Rocky Mountain National Park is located between the towns of Estes Park and Grand Lake, Colorado. Rocky Mountain National Park is home to many peaks, two of which make the fourteener’s list—Long’s Peak and Southeast Longs (The Beaver). 

1. Drive Trail Ridge Road.

Trail Ridge Road Autumn Sunset OutThere Colorado
Sunset at the top of Trail Ridge Road, the highest (12,183 feet) continuous highway in the USA, with Longs Peak (14,259 feet) rising high in the background. Photo Credit: SeanXu (iStock)

There are exactly 48 miles between Estes Park and Grand Lake Colorado along Trail Ridge Road. The road was created in 1931, and an amazing 11 miles of the road are above the tree line, making for awe-inspiring views of the Rocky Mountains. The highest point on the road is 12,185 feet above sea level, and you can expect full sun exposure and blowing winds.

2. Three ecosystems exist in Rocky Mountain National Park.

Mills Lake - Rocky Mountain National Park - Steven Bratman - flickr - OutThere Colorado
Mills Lake in Rocky Mountain National Park. Photo credit: Steven Bratman (flickr)

Driving through the vast landscape in Rocky Mountain National Park, you will see three ecosystems marked by three zones of elevation: montane (5600 to 9500 feet above sea level), sub alpine (9,000 to 11,000 feet above sea level) and alpine tundra (higher than 11,000 feet above sea level.) Each ecosystem is marked by different geology, plant, and animal life. What makes Rocky Mountain National Park so amazing is that you can access all of these ecosystems in one afternoon from the comfort of your car as you are driving. 

3. Glaciers helped form the landscape. 

Longs Peak. Photo Credit: Anne Dirkse - OutThere Colorado.
Longs Peak, Rocky Mountain National Park. Estes Park, Colorado. Photo Credit: Anne Dirkse (OutThere Colorado)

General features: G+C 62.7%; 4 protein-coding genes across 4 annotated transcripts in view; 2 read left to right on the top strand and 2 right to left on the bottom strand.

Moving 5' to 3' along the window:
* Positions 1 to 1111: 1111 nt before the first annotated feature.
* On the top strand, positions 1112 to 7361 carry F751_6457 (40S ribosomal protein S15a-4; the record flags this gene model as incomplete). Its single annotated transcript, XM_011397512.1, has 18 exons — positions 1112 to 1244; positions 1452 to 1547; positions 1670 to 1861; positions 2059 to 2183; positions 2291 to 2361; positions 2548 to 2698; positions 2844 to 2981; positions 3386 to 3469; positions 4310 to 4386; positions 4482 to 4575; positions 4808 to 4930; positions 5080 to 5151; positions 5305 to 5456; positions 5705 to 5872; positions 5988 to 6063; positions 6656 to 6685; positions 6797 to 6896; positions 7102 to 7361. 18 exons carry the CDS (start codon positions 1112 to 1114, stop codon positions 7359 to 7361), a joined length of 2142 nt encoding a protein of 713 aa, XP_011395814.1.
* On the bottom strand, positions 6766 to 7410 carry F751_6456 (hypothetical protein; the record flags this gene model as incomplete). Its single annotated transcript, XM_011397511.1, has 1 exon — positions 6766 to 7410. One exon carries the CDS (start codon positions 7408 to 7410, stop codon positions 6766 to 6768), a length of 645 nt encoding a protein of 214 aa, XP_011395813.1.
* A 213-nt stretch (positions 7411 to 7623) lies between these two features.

The power of a glacier to carve and sculpt a landscape is evidenced everywhere in the park. Glaciers carrying and pushing small sand granules to large sized boulders have created rock fields. When glaciers melt, rocks are left as single outliers seemingly in the middle of nowhere.

4. Be an Informed Visitor.

Alpine Visitor Center - Trail Ridge Road - Rocky Mountain National Park - Tim Wilson - flickr
Alpine Visitor Center on Trail Ridge Road in Rocky Mountain National Park. Photo Credit: Tim Wilson (flickr)

With more than 4.5 million visitors in 2016, Rocky Mountain National Park’s staff has asked for every visitor to be a good steward of the land. Take the Rocky Pledge before visiting the park and learn some of the basics of good visitor habits and ethics.

5. Leave Fido at Home.

Bull Elk - Rocky Mountain National Park - blewulis - iStock
There is an abundance of elk in Rocky Mountain National Park. Photo Credit: blewulis (iStock)

Many places in Rocky Mountain National Park do not allow dogs due to the nature of the wildlife and fragile ecosystems within the park. In general, dogs are allowed anywhere cars can go. They are not allowed on trails.  

6. Longs Peak is a magnificent peak. 

Longs Peak-Chasm Lake, Rocky Mountain National Park, John Fielder
Longs Peak and Chasm Lake, Rocky Mountain National Park. Photo Credit, courtesy of: John Fielder.

Standing at an elevation of 14,259 feet above sea level, Longs Peak is one of the most prominent mountains seen from the Front Range of Colorado. Make sure you check local conditions before heading out to hike this fourteener; wintery conditions can last until June, making the mountain inaccessible.

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